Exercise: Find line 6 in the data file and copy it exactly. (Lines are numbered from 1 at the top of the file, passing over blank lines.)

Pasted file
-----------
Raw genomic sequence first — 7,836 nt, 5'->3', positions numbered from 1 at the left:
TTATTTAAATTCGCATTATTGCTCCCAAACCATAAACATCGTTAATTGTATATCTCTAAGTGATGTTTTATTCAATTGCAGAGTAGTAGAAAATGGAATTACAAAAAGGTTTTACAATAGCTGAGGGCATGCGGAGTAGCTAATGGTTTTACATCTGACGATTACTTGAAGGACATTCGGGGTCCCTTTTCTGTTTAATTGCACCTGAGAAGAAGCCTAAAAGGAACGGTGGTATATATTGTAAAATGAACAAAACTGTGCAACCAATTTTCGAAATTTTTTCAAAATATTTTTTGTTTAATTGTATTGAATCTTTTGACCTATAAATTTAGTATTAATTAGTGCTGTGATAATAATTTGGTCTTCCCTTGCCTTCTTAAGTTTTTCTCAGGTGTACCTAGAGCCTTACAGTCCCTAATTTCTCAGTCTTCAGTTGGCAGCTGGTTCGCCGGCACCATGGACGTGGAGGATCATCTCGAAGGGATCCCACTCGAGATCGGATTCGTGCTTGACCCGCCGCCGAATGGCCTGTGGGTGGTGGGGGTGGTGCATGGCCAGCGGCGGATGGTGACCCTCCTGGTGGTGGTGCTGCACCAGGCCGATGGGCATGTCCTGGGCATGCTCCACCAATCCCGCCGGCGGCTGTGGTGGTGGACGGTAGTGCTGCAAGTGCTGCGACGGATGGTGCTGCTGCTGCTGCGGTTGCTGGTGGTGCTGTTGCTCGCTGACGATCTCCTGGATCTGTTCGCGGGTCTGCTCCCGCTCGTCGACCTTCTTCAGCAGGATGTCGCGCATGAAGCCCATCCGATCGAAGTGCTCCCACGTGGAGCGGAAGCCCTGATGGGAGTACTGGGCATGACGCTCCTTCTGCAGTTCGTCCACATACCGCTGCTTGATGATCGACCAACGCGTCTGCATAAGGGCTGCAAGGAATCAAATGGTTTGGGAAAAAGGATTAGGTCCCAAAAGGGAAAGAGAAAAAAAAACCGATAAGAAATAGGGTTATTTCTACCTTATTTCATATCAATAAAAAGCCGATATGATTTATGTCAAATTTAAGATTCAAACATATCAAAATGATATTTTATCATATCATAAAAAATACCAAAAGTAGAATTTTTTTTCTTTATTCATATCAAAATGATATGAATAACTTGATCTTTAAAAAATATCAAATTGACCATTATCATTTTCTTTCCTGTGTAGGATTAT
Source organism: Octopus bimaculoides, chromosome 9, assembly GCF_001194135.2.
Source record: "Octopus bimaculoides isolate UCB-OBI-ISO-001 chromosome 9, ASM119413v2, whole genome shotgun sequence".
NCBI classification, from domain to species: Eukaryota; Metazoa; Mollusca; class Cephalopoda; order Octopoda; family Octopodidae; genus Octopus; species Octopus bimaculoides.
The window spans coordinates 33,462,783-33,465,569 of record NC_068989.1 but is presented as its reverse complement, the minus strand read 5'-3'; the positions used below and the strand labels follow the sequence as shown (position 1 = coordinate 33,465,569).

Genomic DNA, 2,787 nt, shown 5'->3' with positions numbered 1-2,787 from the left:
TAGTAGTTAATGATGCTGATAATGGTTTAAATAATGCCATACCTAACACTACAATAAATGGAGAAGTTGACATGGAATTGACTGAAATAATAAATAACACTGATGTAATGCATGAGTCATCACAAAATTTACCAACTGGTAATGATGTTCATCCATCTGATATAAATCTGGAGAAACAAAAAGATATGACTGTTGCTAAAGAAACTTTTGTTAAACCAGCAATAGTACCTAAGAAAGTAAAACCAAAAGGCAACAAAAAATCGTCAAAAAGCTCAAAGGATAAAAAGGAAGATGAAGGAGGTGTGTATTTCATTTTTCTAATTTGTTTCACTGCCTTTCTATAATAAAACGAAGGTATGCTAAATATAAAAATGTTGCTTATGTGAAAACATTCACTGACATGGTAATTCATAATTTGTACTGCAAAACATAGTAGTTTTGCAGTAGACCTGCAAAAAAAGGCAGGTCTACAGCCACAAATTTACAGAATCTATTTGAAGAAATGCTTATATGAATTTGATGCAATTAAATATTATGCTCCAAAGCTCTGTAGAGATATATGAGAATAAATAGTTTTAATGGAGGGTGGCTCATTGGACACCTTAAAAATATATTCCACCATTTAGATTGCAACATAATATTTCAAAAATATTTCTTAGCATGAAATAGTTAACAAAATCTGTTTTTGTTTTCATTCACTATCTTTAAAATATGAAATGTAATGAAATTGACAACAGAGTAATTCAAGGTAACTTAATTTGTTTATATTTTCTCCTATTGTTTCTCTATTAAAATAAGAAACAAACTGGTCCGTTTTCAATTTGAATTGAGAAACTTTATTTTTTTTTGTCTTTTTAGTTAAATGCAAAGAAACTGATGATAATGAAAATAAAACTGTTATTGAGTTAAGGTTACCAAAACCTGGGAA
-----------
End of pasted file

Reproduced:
The window spans coordinates 33,462,783-33,465,569 of record NC_068989.1 but is presented as its reverse complement, the minus strand read 5'-3'; the positions used below and the strand labels follow the sequence as shown (position 1 = coordinate 33,465,569).